The Chateaugay Court analyzed Sections 106 and 107 of CERCLA and Section 101(5) of the Bankruptcy Code, and approached the question as whether the injunctive order at issue was devised to end or ameliorate “current,” “continued” or “ongoing” population originating from hazardous waste.   Therefore, the Court set forth an “ongoing pollution test” as the major determinant of whether injunctive orders should be dischargeable claims or not.  However, while the Court set up this test, it did not set forth what standards should be used in determining if there is “ongoing” or “continued” pollution.  Without further clarification from the courts, it is still unclear how the court will determine if an injunctive order will be dischargeable or not.  For example, does an abandoned site that stores drums that slowly leach contaminants constitute ongoing pollution?  Furthermore, there are threshold issues that the courts must iron out: for example, how much pollution must be discharged in order to trigger the test? Therefore, while a vague test has been established, it is unclear how the test will be applied going forward.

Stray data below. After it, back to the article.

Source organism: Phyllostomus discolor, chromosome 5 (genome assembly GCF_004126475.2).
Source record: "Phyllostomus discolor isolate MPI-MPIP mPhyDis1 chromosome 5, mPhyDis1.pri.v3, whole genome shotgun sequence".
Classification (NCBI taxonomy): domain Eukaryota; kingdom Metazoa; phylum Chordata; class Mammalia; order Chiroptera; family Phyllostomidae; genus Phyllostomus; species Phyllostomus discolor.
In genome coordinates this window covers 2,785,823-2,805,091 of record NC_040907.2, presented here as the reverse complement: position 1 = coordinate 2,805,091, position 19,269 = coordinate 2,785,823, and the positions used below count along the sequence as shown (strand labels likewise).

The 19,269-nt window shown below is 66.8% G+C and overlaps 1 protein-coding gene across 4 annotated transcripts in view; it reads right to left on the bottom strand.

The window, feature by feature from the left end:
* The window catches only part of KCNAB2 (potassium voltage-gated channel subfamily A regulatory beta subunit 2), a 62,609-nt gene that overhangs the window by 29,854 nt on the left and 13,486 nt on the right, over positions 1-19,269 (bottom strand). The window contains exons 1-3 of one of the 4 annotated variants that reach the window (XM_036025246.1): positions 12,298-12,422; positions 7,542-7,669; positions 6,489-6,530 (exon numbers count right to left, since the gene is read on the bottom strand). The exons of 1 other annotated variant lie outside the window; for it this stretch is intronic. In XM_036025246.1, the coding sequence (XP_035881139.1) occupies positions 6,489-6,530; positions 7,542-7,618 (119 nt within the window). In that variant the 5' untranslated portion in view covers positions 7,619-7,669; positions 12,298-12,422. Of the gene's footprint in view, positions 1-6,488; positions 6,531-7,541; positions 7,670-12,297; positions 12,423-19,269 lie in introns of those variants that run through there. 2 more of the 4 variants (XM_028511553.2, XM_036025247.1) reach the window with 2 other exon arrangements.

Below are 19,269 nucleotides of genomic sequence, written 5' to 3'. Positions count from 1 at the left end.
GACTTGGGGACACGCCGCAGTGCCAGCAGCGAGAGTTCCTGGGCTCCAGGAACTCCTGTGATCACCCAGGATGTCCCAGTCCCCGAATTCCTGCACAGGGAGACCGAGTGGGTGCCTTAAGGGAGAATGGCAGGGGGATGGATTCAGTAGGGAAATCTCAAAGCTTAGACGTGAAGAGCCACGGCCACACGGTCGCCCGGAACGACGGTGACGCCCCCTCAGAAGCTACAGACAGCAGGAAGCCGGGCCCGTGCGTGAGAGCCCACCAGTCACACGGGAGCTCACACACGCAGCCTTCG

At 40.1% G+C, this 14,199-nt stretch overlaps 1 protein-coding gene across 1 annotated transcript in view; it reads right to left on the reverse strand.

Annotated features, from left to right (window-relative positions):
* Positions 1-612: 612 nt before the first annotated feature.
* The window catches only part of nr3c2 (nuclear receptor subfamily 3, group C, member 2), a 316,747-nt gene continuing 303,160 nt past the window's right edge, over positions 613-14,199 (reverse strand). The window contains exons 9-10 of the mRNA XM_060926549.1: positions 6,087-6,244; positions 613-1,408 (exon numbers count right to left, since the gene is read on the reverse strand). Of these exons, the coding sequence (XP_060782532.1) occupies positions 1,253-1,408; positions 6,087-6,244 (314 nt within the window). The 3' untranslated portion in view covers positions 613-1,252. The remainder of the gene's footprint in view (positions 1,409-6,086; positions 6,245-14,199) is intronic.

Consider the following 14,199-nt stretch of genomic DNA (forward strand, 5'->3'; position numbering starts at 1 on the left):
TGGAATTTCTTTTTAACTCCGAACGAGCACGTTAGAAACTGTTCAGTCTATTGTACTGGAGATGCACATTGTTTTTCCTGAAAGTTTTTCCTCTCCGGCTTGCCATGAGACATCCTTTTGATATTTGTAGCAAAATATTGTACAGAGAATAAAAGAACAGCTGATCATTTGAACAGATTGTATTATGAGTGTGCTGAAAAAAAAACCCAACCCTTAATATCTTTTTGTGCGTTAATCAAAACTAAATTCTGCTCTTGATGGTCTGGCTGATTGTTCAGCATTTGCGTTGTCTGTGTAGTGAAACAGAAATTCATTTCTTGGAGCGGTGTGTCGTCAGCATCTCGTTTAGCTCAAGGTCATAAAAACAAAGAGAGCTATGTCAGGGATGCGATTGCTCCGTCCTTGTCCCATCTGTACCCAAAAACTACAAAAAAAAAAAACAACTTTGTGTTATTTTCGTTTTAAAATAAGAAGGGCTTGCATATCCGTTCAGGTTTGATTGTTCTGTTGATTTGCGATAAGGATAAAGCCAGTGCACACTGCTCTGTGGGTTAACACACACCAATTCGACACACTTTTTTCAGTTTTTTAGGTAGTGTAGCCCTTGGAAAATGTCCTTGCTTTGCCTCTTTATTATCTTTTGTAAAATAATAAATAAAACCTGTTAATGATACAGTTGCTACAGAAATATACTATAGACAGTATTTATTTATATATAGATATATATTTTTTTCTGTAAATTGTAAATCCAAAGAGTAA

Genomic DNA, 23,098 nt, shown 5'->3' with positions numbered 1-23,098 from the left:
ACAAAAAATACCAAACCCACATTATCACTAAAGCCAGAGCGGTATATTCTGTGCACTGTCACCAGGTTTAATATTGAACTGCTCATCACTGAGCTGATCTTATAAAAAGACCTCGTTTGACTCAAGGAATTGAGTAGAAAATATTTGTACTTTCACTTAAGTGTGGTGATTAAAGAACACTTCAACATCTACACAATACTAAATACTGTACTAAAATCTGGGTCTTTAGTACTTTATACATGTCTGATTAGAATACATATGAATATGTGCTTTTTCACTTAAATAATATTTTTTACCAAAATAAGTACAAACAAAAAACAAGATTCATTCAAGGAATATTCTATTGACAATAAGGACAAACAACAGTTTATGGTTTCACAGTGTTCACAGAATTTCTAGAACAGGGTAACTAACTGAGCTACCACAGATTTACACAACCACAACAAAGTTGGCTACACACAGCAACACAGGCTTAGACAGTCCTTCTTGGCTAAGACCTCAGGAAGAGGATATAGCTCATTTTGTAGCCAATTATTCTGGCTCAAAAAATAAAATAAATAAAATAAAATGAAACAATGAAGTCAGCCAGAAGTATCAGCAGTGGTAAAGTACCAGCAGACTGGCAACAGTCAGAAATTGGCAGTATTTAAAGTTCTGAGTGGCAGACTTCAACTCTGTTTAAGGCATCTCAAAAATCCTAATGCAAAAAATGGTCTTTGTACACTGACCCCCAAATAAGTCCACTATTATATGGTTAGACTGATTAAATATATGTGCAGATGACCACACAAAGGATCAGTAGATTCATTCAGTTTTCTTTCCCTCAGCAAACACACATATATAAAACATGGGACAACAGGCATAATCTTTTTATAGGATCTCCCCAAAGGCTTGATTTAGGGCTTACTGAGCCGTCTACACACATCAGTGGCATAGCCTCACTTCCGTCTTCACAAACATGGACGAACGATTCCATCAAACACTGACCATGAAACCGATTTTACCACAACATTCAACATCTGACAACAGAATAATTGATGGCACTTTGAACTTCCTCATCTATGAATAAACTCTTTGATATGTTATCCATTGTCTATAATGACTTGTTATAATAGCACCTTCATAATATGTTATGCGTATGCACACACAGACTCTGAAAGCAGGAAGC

Debtors main argument is that Chateaugay’s “ongoing pollution” standard does not govern in the case of third party owned property, because the court’s holding is limited to debtor owned property. However, it can be argued that Chateaugay is controlling in cases of third party liability because nothing in Chateaugay’s analysis of CERCLA and section 101(5) of the Bankruptcy Code supports distinguishing between debtor owned and non-debtor owned contaminated sites.  In fact, the more appropriate interpretation of Section 106(a) of CERCLA is that this section creates a single standard for the issuance of UAOs, irrespective of debtor owned or non-debtor owned property: that there be an “imminent and substantial endangerment to the public health or welfare or the environment because of an actual or threatened release of a hazardous substance from a facility.” 42 USC § 9696.  This standard does not authorize distinguishing between debtor owned or non-debtor owned property.  Furthermore, just as CERCLA does not authorize the EPA to accept payment in lieu of continued pollution at debtor-owned sites, it similarly does not authorize the EPA to accept payment in lieu of continued pollution at non-debtor owned sites.